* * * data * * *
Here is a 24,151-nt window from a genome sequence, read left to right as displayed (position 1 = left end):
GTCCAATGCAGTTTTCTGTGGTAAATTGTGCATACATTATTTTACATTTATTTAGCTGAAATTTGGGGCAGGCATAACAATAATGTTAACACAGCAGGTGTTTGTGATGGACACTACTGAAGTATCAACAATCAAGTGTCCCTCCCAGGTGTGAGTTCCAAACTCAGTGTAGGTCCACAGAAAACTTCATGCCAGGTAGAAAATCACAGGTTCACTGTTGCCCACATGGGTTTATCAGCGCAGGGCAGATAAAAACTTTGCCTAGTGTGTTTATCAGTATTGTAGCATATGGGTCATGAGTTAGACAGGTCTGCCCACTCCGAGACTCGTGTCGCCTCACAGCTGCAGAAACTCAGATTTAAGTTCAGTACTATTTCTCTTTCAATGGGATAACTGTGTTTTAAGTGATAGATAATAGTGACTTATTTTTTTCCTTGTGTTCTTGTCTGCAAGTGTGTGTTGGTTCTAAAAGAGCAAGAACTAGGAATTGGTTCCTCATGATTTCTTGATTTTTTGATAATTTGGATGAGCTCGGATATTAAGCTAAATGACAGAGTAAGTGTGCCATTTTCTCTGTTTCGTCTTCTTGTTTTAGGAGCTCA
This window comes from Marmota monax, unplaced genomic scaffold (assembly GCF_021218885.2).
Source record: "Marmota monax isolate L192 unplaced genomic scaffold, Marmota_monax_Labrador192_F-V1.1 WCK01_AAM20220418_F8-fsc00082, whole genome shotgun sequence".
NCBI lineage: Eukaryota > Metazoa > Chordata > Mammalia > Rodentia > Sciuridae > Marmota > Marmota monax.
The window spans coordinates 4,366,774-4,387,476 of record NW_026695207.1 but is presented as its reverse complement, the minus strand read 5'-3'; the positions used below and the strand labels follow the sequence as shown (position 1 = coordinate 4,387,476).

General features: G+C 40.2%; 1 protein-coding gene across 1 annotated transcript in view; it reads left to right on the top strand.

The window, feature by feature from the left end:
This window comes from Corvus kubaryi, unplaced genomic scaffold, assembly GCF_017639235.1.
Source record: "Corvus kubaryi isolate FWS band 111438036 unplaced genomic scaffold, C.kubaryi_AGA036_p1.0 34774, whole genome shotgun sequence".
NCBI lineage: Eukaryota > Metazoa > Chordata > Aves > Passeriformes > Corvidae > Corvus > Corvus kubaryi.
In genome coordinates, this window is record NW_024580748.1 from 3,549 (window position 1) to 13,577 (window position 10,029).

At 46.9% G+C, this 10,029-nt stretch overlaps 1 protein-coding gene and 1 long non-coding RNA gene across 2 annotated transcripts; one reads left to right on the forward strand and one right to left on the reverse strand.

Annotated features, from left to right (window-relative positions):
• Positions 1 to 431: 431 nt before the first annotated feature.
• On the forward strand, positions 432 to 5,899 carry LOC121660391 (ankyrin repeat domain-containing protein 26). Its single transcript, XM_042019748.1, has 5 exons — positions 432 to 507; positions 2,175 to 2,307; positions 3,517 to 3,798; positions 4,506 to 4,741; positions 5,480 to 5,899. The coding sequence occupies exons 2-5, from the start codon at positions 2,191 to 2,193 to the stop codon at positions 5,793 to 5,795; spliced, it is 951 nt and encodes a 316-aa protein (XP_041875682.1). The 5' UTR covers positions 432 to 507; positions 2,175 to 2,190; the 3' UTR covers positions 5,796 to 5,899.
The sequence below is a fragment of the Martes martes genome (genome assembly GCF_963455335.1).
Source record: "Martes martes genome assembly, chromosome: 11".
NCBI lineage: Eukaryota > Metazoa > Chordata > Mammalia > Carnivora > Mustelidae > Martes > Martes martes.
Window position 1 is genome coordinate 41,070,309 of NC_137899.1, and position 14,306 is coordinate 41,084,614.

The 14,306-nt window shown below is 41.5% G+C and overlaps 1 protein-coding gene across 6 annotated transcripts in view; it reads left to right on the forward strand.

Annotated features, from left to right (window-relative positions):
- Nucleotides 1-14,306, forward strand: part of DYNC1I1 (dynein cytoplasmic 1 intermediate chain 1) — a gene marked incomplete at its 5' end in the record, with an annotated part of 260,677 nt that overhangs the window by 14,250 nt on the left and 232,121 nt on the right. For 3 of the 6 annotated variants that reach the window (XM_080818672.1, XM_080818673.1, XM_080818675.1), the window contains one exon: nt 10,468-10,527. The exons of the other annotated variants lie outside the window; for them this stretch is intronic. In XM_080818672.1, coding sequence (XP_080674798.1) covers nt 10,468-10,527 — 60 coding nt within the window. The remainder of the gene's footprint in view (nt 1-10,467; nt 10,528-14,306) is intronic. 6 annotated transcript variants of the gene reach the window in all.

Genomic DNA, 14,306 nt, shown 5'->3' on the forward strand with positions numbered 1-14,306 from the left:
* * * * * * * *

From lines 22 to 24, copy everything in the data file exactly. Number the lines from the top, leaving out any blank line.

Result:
Annotated features, from left to right (window-relative positions):
- Nucleotides 1-14,306, forward strand: part of DYNC1I1 (dynein cytoplasmic 1 intermediate chain 1) — a gene marked incomplete at its 5' end in the record, with an annotated part of 260,677 nt that overhangs the window by 14,250 nt on the left and 232,121 nt on the right. For 3 of the 6 annotated variants that reach the window (XM_080818672.1, XM_080818673.1, XM_080818675.1), the window contains one exon: nt 10,468-10,527. The exons of the other annotated variants lie outside the window; for them this stretch is intronic. In XM_080818672.1, coding sequence (XP_080674798.1) covers nt 10,468-10,527 — 60 coding nt within the window. The remainder of the gene's footprint in view (nt 1-10,467; nt 10,528-14,306) is intronic. 6 annotated transcript variants of the gene reach the window in all.

Genomic DNA, 14,306 nt, shown 5'->3' on the forward strand with positions numbered 1-14,306 from the left: